And if you’re one of those “Oh I don’t have time for breakfast!” types, I encourage you to look for ways to prep breakfast ahead of time so you can grab it on the go. Of course, try to take a deep breath and slow down for a bit while you’re eating — since digestion is a parasympathetic (the body’s “rest and digest” mode) process, eating while stressed or on the run impedes digestion.

Quick and easy healthy breakfast options:

  • Eggs! — So long as you don’t have an intolerance, eggs are a very healthy breakfast option. If you’re short on time in the morning, hard- or soft-boil eggs ahead of time to grab on-the-go.
  • Green smoothie with healthy fat and collagen peptides for added protein
  • Chia pudding with collagen peptides for added protein — I like to make my chia pudding with canned full-fat or homemade coconut milk, which are rich in healthy fats. You can add a little pure liquid stevia extract or vanilla extract for extra flavor, and top with berries. Make a bigger batch ahead of time and portion into smaller jars to grab for breakfast!
  • Homemade and healthy banana pancakes — Made with just bananas, eggs, and vanilla extract!
  • A bake-ahead egg breakfast casserole — Add some veggies to amp up the nutrition.

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  1. How soon after getting up in the morning should you eat breakfast, Is there a timeframe that is best?

  2. I have been doing 10-12 hr fasts for about 1 month along with jogging anywhere Friday m 6-17 miles per week. I have dropped 15 lbs and still dropping. I do eat breakfast. I fast from 6am- to 6pm. I have 2 slices of Alvarado Street Flax bread for 100. Alories with about a tsp. on each with black tea( all organic of coarse). I am 52 yrs old.

  3. I’ve been intermittent fasting for years and don’t eat my first meal until about 4 hours after getting out of bed. I usually eat within an 8 hour window and find that my energy and blood sugar levels work best this way as well as easily maintaining a low BMI.
    I’m never really hungry outside of my eating time frame either.

  4. Forgot to add that I have an autoimmune condition and have struggled with insomnia all my adult life. The intermittent fasting thing has only helped me function better… not sure why, it just works for me. Thanks for your articles. And I love breakfast foods too… just 4 hours later than you.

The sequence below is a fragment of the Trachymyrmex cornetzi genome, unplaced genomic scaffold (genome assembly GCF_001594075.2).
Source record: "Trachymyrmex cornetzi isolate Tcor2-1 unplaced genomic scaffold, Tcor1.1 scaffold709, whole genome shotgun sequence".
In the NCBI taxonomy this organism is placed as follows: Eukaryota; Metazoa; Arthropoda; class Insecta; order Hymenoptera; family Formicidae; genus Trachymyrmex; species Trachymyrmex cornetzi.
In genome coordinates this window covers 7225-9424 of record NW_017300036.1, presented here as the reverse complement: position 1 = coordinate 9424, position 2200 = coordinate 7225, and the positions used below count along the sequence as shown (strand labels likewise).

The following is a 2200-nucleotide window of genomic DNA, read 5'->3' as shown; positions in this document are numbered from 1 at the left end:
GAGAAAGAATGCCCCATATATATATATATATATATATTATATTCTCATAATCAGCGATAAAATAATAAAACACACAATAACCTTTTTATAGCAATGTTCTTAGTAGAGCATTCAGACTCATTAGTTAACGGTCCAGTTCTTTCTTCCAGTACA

5. I can’t go without breakfast. It’ my favourite meal of the day! I have a green smoothie with leafy greens, cucumber, avocado, powdered greens, chia, fruit, nuts and seeds. I’m one of the people you talk about that don’t have normal cortisol levels, so I have to eat.

  6. Dr Sara Gottfried, M.D., recommends having breakfast (including healthy fats and protein) within one hour of waking up in order to keep cortisol in check and hormones balanced

  7. I share the same opinion as Nadia that the general population, this doesn’t work well for the long haul. My observation is that those who have always eaten this way fare better, however, many of these individuals I know also battle high blood pressure, high cholesterol, and brain fog. Unconsciously, when I don’t have to be up so early on the weekends, I do well with a huge breakfast and only a snack or lite dinner for the day which is how I used to eat when I didn’t have the work hours I have now for which I’ve struggled with my weight since. I had started to skip breakfast because eating at 4am made me nauseous, but after working with a health coach and making it a point to eat within an hour of waking made a difference in my work performance and I make more healthful food choices at my next meal when I’m not feeling hungry. Everyone is different, but this has been my observation.

  8. I agree! And that smart lady sure knows what she’s talking about when it comes to hormonal health 🙂 I actually just finished reading her new book Younger – have you read it yet? (Somehow all of my own comments today are about books!)

  9. Hi, Linda! I’m so glad to hear you’ve had so much success with intermittent fasting! Just wondering: do you mean you fast from 6 pm to 6 am (like over the evening and when you’re sleeping)? So you eat breakfast and begin your fast in early evening?

  10. Thanks for pointing me to the book Nadia. I have Type 3 Dercum’s Disease, a rare chronic pain condition involving the lymphatic system where my body can’t effectively detoxify itself. I don’t use prescription drugs due to their toxic build-up in my system, so for years I have favored a healthy lifestyle and use natural alternatives while trying to avoid toxins as best I can. I’m often looking for ways to gently detoxify without experiencing harsh detox reactions… maybe that’s why intermittent fasting seems to work so well for me.